fbpx An Interview with Pasadena Chief of Police Phil Sanchez - Hey SoCal. Change is our intention.
The Votes Are In!
2023 Readers' Choice is back, bigger and better than ever!
View Winners →
Nominate your favorite business!
2024 Readers' Choice is back, bigger and better than ever!
Nominate →
Subscribeto our newsletter to stay informed
  • Enter your phone number to be notified if you win
  • This field is for validation purposes and should be left unchanged.

Home / Neighborhood / San Gabriel Valley / Pasadena Independent / An Interview with Pasadena Chief of Police Phil Sanchez

An Interview with Pasadena Chief of Police Phil Sanchez

by Terry Miller
share with

DSC_1701

Sanchez acknowledges the 58 recommendations of the audit while at the same time commends his dept. for exemplary police work during his tenure. – File photo by Terry Miller

By Nick Kipley

After this Monday’s meeting of the Public Safety Committee, there was much deliberation by Pasadena residents over the Performance Audit of Detective Operations issued by the Veritas Assurance Group, Inc.
The comprehensive report outlines weaknesses in the current policies and procedures that the Pasadena Police Department follows; and the audit report makes sure that the remedies to adjusting these policies pack a certain heft to them.
In interviewing Police Chief Sanchez of the Pasadena Police Department, one of the first things that became apparent is that the Chief is grateful that the audit was able to expose so many weaknesses in the Pasadena Police Department.
When asked about how the filing of complaints against officers was brought up in the audit, Chief Sanchez responded with robust confidence: “It’s very thorough.” He said, illuminating the whole process, “… after a complaint is processed, documented and submitted, there’s a board that assesses each complaint comprised of me (the Chief), the Deputy Chief, three Commanders (or Captains), the Lieutenant of Internal Affairs, and the Lieutenant of the Subject Employee [who falls on the receiving end of the complaint].” What the report was discussing was the thoroughness of the procedure, he explained. From the panel, four classifications of the complaint-at-large can be reached.
Chief Sanchez explained that the complaint can be “sustained” (meaning the officer in question did do what the complaint is suggesting), the complaint can be “not sustained” (meaning that it cannot be proved whether the officer did or didn’t do what is being alleged by the person filing the complaint), the complaint can be exonerated (meaning the what happened in the complaint did indeed happen but it wasn’t illegal), or the complaint can be declared “unfounded,” meaning what was alleged never happened.
Chief Sanchez explained that some of these procedures were built from policing models presented to them by the firm Lexipol: “They [Lexipol] suggest us some things and we might accept them, or we might not. If Lexipol says, ‘Hey, on Tuesdays your officers should wear flip-flops to work,’ I might say, ‘Great, sounds good,’ you know? Or I also might also say, ‘Well you know, I feel our officers need to be up to a certain standard in their policing so wearing flip-flops might not be prurient,’ and reject the policy. To give an extreme example.”
Lexipol is an organization which provides thousands of public safety agencies throughout the country with policing procedures and Chief Sanchez refers to Lexipol as a “constitutionally based best-practice policy model.” He claims that there are certain policies within his police department that are “Lexipol Pure.”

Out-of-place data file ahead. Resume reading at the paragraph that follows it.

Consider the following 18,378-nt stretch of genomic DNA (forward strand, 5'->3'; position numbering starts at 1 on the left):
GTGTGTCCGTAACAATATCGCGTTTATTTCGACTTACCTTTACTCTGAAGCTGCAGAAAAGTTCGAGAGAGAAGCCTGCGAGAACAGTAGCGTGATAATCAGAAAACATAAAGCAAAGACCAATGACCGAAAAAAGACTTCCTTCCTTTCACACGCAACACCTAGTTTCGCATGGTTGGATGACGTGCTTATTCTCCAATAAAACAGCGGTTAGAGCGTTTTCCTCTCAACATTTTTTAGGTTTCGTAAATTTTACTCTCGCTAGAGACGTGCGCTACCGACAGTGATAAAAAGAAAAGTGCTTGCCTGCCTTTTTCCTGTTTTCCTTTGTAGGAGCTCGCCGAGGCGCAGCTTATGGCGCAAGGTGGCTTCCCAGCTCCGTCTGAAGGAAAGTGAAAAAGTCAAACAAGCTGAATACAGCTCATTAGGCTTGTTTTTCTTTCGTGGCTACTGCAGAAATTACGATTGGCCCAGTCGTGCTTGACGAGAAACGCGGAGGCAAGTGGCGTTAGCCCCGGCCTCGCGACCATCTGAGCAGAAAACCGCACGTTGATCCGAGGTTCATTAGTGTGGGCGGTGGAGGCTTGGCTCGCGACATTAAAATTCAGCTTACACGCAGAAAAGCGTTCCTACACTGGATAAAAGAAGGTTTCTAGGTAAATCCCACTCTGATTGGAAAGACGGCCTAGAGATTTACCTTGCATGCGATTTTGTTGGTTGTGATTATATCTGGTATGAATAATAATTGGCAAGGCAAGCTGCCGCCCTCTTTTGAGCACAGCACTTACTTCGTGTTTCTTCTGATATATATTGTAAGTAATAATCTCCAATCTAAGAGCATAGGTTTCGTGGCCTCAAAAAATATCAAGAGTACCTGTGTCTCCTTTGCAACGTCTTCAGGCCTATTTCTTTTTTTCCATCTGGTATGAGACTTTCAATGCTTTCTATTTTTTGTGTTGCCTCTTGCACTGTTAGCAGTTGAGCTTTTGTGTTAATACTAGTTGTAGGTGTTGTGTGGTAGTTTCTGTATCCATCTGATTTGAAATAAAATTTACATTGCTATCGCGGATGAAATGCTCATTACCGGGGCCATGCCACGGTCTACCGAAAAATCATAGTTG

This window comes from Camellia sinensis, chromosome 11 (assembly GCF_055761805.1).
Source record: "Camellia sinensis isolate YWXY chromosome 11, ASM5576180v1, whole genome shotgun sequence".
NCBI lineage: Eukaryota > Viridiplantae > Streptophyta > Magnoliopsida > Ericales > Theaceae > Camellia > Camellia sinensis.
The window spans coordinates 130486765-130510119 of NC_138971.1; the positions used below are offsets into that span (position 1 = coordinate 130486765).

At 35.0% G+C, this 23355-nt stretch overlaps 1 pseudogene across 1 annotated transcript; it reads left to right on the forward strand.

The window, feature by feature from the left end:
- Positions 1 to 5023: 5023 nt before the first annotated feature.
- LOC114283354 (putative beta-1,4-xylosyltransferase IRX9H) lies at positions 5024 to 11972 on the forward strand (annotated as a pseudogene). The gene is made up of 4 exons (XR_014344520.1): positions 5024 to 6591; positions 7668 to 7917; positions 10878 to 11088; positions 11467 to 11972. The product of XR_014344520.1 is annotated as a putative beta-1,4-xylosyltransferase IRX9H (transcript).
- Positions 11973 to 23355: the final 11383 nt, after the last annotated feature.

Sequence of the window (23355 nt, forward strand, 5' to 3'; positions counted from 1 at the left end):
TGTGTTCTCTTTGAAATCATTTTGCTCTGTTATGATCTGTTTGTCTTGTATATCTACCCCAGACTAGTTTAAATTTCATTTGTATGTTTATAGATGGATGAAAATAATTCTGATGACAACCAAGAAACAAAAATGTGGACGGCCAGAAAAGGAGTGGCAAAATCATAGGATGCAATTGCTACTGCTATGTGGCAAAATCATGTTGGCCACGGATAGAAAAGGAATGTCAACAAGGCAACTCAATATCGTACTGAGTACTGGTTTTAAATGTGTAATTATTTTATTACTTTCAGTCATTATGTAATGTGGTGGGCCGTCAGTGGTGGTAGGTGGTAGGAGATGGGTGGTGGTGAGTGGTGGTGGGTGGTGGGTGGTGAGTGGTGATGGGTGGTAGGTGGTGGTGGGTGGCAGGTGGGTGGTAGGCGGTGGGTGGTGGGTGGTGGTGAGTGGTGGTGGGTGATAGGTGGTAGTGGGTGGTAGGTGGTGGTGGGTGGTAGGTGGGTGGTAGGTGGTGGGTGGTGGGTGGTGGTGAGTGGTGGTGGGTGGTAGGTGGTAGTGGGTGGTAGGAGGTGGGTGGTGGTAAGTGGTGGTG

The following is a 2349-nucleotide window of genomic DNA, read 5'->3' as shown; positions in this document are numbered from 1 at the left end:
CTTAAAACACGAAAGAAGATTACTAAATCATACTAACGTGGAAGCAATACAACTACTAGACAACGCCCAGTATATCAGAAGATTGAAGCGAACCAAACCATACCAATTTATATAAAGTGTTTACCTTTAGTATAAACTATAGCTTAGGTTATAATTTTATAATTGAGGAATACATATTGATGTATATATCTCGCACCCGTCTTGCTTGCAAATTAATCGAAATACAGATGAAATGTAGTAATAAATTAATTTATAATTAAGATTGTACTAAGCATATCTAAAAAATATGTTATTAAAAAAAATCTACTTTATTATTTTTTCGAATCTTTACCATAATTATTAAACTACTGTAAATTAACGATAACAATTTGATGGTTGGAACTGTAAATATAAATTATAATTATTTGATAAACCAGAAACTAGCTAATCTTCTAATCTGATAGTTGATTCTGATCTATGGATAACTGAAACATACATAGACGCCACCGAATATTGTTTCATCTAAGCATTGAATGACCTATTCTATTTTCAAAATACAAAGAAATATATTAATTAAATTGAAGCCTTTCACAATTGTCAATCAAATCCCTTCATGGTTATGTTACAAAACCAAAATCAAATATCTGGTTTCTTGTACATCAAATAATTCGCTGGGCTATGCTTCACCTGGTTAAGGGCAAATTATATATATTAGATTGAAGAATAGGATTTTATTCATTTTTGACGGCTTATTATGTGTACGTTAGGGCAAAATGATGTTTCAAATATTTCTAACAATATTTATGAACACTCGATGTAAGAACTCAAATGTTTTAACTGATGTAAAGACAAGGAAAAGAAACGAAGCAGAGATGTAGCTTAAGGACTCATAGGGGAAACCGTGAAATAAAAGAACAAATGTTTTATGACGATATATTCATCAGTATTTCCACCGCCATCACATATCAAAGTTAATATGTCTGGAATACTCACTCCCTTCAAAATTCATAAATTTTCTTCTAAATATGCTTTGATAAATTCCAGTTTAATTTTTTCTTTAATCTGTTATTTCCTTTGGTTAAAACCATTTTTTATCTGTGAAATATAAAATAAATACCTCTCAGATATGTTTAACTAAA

For instance, the Pasadena Police department’s Policy #402—Pasadena’s Racial or Biased Based Profiling—is “Lexipol Pure,” whereas the SWAT ordinance is “more of Pasadena’s.”
“Deadly force and use of force boards are mine,” says Sanchez.
Explaining the “use of force boards” so that a “seven-year-old might understand it” as was requested by the Independent, Chief Sanchez obliged: “Officers go out to a call for domestic violence. The bad guy is told he is going to go to jail, so he punches one of the officers without warning or provocation. His partner Tasers the ‘bad’ individual after issuing a verbal warning to him. After the suspect is cuffed, the officer who used the Taser calls in and says, ‘This is Officer Smith [etc.] I have had to deploy use of force.’ His supervisor then comes out, takes pictures for a report, and that report goes to the use of force board (which operates much like the complaint board mentioned above). The officer who used force’s administrator or section lieutenant then provides the reason for use of force to the board. The Chief (me) then listens to the board as to whether the use of board was in policy.”
What was striking about Chief Sanchez was his willingness to explain any situation in terms that anyone in the community might understand. He welcomes comments and wants to engage with those who feel that there are ways in which the Pasadena Police Department can improve.
“I have some extraordinary police detectives,” he said, “they are highly trained, motivated, skilled, and tenured. And we need to continue to try to attract diverse and professional individuals so we can provide the best policing possible.” Chief Sanchez believes that because of this willingness to explain things to the community, to grow from criticism, and to constantly analyze new policies, The Pasadena Police Department he commands “is second to none in respect to the quality of Policing Services they deliver.”

More from Pasadena Independent

Skip to content